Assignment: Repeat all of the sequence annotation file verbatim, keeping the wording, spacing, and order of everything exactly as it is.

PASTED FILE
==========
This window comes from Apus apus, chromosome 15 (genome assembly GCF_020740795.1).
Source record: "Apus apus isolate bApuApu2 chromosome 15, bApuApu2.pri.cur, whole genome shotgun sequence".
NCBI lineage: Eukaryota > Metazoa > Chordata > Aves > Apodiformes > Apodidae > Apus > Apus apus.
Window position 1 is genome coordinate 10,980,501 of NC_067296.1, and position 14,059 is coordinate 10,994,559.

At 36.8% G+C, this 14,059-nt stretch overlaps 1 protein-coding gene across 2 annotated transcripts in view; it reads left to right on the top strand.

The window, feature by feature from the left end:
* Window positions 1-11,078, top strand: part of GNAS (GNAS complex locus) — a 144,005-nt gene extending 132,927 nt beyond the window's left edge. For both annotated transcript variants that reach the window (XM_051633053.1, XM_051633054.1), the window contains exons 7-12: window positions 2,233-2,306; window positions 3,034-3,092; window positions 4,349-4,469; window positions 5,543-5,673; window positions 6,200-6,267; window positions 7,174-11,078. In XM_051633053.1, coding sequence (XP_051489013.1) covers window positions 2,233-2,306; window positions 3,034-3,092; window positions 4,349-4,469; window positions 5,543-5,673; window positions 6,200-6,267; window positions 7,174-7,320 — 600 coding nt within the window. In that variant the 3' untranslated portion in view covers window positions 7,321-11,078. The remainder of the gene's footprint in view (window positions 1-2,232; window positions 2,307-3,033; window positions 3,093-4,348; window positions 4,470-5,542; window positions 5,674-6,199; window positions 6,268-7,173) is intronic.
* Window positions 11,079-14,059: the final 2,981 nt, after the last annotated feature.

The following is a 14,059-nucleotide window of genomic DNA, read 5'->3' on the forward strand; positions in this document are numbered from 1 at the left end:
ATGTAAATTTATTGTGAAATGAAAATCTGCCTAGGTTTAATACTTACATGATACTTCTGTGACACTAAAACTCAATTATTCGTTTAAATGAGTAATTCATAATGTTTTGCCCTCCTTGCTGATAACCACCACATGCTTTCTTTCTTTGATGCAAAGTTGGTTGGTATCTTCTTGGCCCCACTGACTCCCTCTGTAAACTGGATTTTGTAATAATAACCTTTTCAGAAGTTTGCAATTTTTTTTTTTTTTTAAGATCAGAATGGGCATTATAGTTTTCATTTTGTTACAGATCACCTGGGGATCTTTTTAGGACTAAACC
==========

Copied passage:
This window comes from Apus apus, chromosome 15 (genome assembly GCF_020740795.1).
Source record: "Apus apus isolate bApuApu2 chromosome 15, bApuApu2.pri.cur, whole genome shotgun sequence".
NCBI lineage: Eukaryota > Metazoa > Chordata > Aves > Apodiformes > Apodidae > Apus > Apus apus.
Window position 1 is genome coordinate 10,980,501 of NC_067296.1, and position 14,059 is coordinate 10,994,559.

At 36.8% G+C, this 14,059-nt stretch overlaps 1 protein-coding gene across 2 annotated transcripts in view; it reads left to right on the top strand.

The window, feature by feature from the left end:
* Window positions 1-11,078, top strand: part of GNAS (GNAS complex locus) — a 144,005-nt gene extending 132,927 nt beyond the window's left edge. For both annotated transcript variants that reach the window (XM_051633053.1, XM_051633054.1), the window contains exons 7-12: window positions 2,233-2,306; window positions 3,034-3,092; window positions 4,349-4,469; window positions 5,543-5,673; window positions 6,200-6,267; window positions 7,174-11,078. In XM_051633053.1, coding sequence (XP_051489013.1) covers window positions 2,233-2,306; window positions 3,034-3,092; window positions 4,349-4,469; window positions 5,543-5,673; window positions 6,200-6,267; window positions 7,174-7,320 — 600 coding nt within the window. In that variant the 3' untranslated portion in view covers window positions 7,321-11,078. The remainder of the gene's footprint in view (window positions 1-2,232; window positions 2,307-3,033; window positions 3,093-4,348; window positions 4,470-5,542; window positions 5,674-6,199; window positions 6,268-7,173) is intronic.
* Window positions 11,079-14,059: the final 2,981 nt, after the last annotated feature.

The following is a 14,059-nucleotide window of genomic DNA, read 5'->3' on the forward strand; positions in this document are numbered from 1 at the left end:
ATGTAAATTTATTGTGAAATGAAAATCTGCCTAGGTTTAATACTTACATGATACTTCTGTGACACTAAAACTCAATTATTCGTTTAAATGAGTAATTCATAATGTTTTGCCCTCCTTGCTGATAACCACCACATGCTTTCTTTCTTTGATGCAAAGTTGGTTGGTATCTTCTTGGCCCCACTGACTCCCTCTGTAAACTGGATTTTGTAATAATAACCTTTTCAGAAGTTTGCAATTTTTTTTTTTTTTTAAGATCAGAATGGGCATTATAGTTTTCATTTTGTTACAGATCACCTGGGGATCTTTTTAGGACTAAACC